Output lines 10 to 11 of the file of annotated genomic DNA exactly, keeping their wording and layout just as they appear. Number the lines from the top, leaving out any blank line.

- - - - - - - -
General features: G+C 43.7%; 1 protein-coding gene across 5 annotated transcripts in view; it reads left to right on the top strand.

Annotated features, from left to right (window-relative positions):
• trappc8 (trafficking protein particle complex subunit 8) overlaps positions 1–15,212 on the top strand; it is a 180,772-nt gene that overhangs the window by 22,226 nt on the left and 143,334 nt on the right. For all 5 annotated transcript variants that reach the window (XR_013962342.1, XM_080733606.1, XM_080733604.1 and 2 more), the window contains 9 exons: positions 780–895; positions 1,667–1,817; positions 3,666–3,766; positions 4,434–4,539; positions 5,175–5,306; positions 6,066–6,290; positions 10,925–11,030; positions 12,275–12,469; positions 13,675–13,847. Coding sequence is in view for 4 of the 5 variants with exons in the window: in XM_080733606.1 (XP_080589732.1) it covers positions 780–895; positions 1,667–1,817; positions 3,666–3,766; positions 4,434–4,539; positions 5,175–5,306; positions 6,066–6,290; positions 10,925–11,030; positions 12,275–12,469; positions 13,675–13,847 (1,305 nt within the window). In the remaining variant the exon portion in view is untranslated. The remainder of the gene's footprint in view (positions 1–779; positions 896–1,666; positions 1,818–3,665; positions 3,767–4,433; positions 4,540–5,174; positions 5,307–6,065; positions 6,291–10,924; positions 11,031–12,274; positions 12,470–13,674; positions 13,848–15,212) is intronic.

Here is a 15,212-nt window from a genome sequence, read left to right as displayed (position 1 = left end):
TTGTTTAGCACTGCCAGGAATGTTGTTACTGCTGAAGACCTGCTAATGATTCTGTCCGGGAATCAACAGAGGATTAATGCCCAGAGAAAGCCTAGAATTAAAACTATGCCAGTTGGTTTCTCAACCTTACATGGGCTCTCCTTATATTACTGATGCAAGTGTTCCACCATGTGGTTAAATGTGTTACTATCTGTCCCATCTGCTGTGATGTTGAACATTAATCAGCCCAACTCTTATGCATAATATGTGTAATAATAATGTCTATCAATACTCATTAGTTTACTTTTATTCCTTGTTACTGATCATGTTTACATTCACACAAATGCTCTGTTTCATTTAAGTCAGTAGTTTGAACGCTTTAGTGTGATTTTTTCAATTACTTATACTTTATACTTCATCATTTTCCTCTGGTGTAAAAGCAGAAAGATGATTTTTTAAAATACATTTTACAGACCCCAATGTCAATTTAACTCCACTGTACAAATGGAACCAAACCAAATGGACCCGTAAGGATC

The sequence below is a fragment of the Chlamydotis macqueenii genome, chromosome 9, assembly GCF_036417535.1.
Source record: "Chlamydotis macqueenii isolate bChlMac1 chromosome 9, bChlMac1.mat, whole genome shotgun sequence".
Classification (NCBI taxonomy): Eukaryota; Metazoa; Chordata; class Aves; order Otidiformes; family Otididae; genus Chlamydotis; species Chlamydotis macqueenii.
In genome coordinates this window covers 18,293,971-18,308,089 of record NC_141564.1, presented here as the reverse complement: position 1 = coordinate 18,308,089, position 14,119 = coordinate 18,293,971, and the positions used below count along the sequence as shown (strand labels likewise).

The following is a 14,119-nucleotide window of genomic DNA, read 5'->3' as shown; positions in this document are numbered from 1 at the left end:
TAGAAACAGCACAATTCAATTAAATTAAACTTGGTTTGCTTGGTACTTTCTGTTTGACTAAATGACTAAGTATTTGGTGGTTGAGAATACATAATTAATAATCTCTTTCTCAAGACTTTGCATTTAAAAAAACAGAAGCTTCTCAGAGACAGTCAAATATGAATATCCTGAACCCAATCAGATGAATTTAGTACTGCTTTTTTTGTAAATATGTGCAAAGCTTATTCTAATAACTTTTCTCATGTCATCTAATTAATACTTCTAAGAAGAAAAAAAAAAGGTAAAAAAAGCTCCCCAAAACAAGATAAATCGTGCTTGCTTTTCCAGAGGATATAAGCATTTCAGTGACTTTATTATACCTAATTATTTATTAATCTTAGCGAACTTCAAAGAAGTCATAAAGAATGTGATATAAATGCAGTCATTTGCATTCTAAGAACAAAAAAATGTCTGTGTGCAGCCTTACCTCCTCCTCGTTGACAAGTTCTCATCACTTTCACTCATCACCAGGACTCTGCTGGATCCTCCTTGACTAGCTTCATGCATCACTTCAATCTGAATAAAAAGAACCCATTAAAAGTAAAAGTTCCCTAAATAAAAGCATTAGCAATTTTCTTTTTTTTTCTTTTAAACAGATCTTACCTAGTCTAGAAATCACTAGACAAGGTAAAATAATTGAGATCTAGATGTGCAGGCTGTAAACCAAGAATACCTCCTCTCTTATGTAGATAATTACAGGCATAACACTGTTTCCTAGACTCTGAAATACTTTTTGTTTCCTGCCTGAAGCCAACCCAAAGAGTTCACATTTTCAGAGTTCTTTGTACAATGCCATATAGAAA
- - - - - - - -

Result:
The following is a 14,119-nucleotide window of genomic DNA, read 5'->3' as shown; positions in this document are numbered from 1 at the left end:
TAGAAACAGCACAATTCAATTAAATTAAACTTGGTTTGCTTGGTACTTTCTGTTTGACTAAATGACTAAGTATTTGGTGGTTGAGAATACATAATTAATAATCTCTTTCTCAAGACTTTGCATTTAAAAAAACAGAAGCTTCTCAGAGACAGTCAAATATGAATATCCTGAACCCAATCAGATGAATTTAGTACTGCTTTTTTTGTAAATATGTGCAAAGCTTATTCTAATAACTTTTCTCATGTCATCTAATTAATACTTCTAAGAAGAAAAAAAAAAGGTAAAAAAAGCTCCCCAAAACAAGATAAATCGTGCTTGCTTTTCCAGAGGATATAAGCATTTCAGTGACTTTATTATACCTAATTATTTATTAATCTTAGCGAACTTCAAAGAAGTCATAAAGAATGTGATATAAATGCAGTCATTTGCATTCTAAGAACAAAAAAATGTCTGTGTGCAGCCTTACCTCCTCCTCGTTGACAAGTTCTCATCACTTTCACTCATCACCAGGACTCTGCTGGATCCTCCTTGACTAGCTTCATGCATCACTTCAATCTGAATAAAAAGAACCCATTAAAAGTAAAAGTTCCCTAAATAAAAGCATTAGCAATTTTCTTTTTTTTTCTTTTAAACAGATCTTACCTAGTCTAGAAATCACTAGACAAGGTAAAATAATTGAGATCTAGATGTGCAGGCTGTAAACCAAGAATACCTCCTCTCTTATGTAGATAATTACAGGCATAACACTGTTTCCTAGACTCTGAAATACTTTTTGTTTCCTGCCTGAAGCCAACCCAAAGAGTTCACATTTTCAGAGTTCTTTGTACAATGCCATATAGAAA